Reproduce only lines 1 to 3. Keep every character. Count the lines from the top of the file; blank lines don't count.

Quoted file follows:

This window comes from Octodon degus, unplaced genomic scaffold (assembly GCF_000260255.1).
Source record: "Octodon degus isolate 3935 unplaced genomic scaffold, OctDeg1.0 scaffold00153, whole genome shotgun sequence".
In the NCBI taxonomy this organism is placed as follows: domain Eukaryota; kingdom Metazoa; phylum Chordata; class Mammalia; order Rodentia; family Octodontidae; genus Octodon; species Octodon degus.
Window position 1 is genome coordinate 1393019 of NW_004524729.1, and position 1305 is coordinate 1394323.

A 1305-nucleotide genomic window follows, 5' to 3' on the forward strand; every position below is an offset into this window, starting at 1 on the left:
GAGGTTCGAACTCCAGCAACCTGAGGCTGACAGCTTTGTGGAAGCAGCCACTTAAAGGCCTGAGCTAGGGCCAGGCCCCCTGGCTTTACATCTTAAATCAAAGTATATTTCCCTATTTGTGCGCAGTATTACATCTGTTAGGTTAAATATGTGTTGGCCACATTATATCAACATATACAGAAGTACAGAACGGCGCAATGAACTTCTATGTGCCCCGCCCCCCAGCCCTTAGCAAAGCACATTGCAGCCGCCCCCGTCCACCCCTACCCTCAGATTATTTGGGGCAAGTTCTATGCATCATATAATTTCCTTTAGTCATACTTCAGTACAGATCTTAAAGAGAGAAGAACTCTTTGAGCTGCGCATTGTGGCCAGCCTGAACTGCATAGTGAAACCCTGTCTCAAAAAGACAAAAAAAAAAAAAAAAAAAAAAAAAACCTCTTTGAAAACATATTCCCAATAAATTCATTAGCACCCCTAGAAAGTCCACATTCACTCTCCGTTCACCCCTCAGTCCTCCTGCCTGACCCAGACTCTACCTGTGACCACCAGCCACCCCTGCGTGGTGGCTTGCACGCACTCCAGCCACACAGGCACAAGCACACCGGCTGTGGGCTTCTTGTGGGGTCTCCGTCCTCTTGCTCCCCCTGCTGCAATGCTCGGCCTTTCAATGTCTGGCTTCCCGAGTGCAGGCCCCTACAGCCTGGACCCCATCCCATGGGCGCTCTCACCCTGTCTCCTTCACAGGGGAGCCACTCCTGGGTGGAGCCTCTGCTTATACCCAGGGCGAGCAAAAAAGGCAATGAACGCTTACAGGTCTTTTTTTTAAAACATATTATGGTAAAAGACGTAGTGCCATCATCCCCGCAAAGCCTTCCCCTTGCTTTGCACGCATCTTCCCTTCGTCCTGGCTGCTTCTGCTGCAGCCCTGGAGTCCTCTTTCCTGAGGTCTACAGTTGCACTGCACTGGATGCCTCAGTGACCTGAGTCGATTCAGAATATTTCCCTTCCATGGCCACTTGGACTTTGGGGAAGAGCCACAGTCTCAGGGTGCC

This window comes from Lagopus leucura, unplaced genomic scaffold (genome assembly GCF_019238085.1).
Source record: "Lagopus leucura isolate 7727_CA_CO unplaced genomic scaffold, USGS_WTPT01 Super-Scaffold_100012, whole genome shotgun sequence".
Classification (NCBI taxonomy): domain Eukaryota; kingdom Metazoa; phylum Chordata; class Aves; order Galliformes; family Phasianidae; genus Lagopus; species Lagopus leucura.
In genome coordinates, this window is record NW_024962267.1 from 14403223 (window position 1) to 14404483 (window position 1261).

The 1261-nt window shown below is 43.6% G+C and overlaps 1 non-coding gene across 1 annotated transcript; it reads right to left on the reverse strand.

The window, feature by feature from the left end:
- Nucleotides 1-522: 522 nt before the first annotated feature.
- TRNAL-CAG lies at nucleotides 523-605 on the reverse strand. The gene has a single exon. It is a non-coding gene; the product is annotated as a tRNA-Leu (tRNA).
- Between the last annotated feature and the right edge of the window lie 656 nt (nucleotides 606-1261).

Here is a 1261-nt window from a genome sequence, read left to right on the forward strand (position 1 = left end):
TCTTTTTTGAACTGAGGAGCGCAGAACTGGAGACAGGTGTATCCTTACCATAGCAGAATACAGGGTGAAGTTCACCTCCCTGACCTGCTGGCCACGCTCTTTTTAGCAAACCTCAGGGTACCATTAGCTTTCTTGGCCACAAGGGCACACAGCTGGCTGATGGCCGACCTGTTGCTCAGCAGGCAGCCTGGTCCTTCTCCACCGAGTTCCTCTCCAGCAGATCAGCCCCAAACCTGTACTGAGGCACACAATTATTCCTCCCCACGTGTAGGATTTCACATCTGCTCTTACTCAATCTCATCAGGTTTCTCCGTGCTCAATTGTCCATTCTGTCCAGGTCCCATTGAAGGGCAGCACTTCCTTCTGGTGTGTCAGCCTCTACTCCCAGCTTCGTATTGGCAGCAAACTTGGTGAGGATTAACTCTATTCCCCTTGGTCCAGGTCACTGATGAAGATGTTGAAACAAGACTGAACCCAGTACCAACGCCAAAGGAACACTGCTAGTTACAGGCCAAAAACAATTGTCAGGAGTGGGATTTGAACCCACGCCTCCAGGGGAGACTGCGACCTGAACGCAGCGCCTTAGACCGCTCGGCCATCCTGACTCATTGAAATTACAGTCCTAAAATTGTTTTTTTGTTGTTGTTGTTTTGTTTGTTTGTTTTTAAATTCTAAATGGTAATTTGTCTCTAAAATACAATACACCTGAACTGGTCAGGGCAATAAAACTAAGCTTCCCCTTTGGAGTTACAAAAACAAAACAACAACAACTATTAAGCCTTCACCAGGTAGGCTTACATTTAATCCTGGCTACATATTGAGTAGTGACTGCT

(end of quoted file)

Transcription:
This window comes from Octodon degus, unplaced genomic scaffold (assembly GCF_000260255.1).
Source record: "Octodon degus isolate 3935 unplaced genomic scaffold, OctDeg1.0 scaffold00153, whole genome shotgun sequence".
In the NCBI taxonomy this organism is placed as follows: domain Eukaryota; kingdom Metazoa; phylum Chordata; class Mammalia; order Rodentia; family Octodontidae; genus Octodon; species Octodon degus.